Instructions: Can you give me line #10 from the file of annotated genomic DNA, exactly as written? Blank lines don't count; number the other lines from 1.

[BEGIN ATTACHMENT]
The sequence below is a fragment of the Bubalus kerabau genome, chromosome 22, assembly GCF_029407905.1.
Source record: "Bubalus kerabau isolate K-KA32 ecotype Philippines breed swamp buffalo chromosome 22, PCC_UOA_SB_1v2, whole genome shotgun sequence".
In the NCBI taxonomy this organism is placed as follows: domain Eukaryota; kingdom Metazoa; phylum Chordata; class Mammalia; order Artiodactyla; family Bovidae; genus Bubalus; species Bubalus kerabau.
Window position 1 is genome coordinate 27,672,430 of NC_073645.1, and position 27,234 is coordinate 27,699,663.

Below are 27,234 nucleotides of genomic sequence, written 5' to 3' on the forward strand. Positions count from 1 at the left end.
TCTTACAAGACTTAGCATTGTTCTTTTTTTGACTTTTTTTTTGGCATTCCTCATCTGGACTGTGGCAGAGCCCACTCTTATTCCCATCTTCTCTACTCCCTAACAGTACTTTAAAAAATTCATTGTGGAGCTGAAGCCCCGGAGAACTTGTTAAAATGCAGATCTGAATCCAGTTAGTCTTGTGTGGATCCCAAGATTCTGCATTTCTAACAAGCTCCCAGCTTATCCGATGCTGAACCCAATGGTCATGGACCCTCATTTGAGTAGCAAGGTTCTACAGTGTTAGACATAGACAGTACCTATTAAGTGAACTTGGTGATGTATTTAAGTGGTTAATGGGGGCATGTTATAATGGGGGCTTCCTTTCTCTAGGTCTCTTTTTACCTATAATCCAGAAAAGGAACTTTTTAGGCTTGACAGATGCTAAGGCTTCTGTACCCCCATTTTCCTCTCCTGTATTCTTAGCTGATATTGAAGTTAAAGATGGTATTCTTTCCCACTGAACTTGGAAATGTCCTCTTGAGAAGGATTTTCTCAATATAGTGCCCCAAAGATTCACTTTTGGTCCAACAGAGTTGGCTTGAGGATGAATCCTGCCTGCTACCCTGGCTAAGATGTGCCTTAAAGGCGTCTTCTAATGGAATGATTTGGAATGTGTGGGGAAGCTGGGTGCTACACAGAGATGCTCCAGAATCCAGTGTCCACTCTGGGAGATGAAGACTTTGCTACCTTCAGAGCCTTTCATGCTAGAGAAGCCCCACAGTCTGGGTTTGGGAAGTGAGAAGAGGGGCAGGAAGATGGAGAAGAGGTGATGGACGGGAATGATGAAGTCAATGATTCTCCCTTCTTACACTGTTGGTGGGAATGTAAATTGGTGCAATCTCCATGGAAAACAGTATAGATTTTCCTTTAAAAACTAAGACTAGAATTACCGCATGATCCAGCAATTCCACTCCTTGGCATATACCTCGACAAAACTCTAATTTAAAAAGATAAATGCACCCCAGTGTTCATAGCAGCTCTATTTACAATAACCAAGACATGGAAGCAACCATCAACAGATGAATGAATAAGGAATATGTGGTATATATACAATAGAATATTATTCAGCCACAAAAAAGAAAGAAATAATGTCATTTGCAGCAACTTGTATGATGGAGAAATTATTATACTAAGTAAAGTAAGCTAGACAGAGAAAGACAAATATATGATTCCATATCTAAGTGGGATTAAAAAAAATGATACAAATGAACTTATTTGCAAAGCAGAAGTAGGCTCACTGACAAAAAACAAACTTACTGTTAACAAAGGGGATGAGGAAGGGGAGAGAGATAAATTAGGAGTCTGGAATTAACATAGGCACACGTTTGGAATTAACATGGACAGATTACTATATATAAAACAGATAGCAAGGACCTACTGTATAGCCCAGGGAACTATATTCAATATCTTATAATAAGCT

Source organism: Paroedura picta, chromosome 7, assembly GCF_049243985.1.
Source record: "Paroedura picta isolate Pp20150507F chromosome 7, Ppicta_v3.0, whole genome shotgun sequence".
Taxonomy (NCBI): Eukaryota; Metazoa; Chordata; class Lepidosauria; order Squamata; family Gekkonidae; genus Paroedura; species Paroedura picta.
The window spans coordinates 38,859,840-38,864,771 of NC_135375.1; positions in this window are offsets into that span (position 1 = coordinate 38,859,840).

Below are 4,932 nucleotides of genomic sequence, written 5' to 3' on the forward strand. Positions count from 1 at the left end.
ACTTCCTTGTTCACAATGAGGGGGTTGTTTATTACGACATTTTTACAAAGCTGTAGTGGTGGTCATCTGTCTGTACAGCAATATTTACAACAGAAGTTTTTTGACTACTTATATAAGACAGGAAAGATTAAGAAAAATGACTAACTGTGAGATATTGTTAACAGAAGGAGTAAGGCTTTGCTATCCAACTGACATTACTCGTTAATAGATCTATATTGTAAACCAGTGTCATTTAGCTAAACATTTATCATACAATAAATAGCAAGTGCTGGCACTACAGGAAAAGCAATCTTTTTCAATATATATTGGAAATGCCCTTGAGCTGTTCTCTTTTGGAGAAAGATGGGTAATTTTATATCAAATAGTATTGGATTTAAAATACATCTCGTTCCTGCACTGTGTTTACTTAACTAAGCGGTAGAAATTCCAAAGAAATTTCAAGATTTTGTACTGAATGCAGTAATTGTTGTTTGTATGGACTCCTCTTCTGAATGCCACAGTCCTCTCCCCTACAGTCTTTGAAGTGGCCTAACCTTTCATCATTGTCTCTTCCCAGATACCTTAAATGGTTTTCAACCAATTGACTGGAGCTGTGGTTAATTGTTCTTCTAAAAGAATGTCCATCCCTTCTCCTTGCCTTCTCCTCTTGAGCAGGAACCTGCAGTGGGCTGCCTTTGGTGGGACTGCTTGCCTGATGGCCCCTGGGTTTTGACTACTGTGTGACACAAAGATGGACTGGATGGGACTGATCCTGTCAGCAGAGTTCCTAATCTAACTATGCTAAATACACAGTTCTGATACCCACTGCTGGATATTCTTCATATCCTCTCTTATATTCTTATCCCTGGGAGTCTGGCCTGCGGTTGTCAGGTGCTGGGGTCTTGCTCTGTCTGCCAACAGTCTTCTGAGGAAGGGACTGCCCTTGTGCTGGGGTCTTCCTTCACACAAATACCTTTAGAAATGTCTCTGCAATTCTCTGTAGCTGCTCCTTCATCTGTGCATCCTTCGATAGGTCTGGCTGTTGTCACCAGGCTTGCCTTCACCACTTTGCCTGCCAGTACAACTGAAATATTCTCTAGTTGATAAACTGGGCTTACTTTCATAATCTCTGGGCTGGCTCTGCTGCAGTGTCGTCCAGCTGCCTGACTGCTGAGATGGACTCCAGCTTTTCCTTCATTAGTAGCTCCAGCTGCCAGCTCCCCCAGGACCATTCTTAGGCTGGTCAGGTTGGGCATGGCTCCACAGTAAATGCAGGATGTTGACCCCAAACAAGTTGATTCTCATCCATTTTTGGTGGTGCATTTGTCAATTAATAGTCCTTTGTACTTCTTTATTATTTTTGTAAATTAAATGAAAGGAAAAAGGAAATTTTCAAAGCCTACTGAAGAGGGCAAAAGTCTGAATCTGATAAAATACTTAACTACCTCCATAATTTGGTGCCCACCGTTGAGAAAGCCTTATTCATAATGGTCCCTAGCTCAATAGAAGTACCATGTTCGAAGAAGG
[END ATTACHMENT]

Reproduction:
The window spans coordinates 38,859,840-38,864,771 of NC_135375.1; positions in this window are offsets into that span (position 1 = coordinate 38,859,840).